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How Can You Find a Document If You Don’t Know It’s Missing?

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How can you find a document if you don’t know it’s missing? This is no Zen koan, but a problem that faces every study team that attempts a quality control review of their Trial Master File. Ask this question in an audit, and you get a variety of approaches, ranging from the thoroughly redundant (“We print an inventory and compare it to the TMF”) to the intuitive (“Each department checks their own sections, because they know what’s supposed to be there”); to the quantitative (“We run a missing-documents report from the eTMF system that calculates the number of empty placeholders”).

The most useful analogy for QCing a TMF is cleaning a database. Every clinical trial database is cleaned through a series of clearly-defined manual and electronic checks performed by a cross-functional team, defined in a number of plans and specifications. Site monitors perform source data verification; medical monitors perform medical reviews; the EDC system runs automated edit checks for missing and inconsistent data; data managers reconcile against safety and other external data; and biostatisticians look for inconsistencies via statistical deliverables.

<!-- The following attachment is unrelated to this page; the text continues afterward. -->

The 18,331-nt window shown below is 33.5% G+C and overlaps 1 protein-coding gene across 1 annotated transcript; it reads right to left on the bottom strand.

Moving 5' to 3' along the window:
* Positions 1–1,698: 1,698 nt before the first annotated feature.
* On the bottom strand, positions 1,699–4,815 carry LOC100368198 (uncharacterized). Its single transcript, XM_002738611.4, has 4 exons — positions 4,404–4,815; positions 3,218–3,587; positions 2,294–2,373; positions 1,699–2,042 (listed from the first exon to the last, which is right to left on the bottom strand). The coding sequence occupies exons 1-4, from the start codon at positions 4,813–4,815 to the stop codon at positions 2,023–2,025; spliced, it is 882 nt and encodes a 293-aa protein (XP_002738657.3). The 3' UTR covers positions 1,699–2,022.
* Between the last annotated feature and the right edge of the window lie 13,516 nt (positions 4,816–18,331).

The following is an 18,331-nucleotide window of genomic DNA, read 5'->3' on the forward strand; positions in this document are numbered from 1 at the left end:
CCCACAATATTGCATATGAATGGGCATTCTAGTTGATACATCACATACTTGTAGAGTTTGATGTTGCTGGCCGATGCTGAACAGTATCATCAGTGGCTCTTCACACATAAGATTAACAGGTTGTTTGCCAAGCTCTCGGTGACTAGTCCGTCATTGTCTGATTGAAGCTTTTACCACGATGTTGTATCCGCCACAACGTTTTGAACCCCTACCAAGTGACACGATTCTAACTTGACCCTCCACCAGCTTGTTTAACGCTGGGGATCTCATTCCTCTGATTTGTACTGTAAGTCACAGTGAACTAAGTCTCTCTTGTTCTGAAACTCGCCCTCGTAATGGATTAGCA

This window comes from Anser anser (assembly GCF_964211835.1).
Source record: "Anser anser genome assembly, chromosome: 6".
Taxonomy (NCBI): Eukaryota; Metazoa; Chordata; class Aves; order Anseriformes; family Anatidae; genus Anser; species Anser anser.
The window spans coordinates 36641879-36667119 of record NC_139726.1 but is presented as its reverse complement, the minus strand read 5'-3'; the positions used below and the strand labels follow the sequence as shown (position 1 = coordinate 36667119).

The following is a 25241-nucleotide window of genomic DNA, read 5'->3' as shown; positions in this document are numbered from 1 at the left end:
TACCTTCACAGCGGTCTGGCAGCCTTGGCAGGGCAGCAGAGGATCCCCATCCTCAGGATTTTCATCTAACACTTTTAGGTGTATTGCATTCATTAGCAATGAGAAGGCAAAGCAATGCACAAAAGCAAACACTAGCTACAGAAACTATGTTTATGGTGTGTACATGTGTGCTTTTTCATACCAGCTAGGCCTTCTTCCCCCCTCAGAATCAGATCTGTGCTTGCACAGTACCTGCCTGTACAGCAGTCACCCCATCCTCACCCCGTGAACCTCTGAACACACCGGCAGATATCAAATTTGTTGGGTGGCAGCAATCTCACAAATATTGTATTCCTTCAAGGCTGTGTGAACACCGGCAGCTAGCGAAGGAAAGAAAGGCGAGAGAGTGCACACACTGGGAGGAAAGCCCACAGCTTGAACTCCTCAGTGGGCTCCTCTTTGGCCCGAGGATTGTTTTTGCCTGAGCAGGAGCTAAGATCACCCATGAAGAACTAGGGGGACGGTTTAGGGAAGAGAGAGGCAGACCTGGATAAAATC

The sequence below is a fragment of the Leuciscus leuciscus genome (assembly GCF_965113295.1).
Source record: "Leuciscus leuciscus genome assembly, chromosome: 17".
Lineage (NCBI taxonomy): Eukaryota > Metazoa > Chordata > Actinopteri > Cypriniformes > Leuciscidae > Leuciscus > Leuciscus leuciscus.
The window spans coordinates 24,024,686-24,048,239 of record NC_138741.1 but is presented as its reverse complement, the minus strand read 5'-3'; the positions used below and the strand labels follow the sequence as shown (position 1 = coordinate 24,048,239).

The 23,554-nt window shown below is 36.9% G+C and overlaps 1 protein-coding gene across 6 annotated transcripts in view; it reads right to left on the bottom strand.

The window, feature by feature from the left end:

A good TMF QC plan should approach the same level of definition and complexity. Roles and responsibilities should be clearly defined. Both “internal” (eTMF) and “external” documents (those stored outside the TMF) should be taken into account. Cross-checks should be built in, with each section compared to at least one other source of information to gauge completeness. Checks should be performed at both the micro level – looking at individual documents for completeness, legibility, and accuracy of filing – and at the macro level – tracing issues through the file to determine if the file as a whole tells the “story” of the study.

In this next series of blog posts, we’ll look at specific approaches for “cleaning” different TMF sections.

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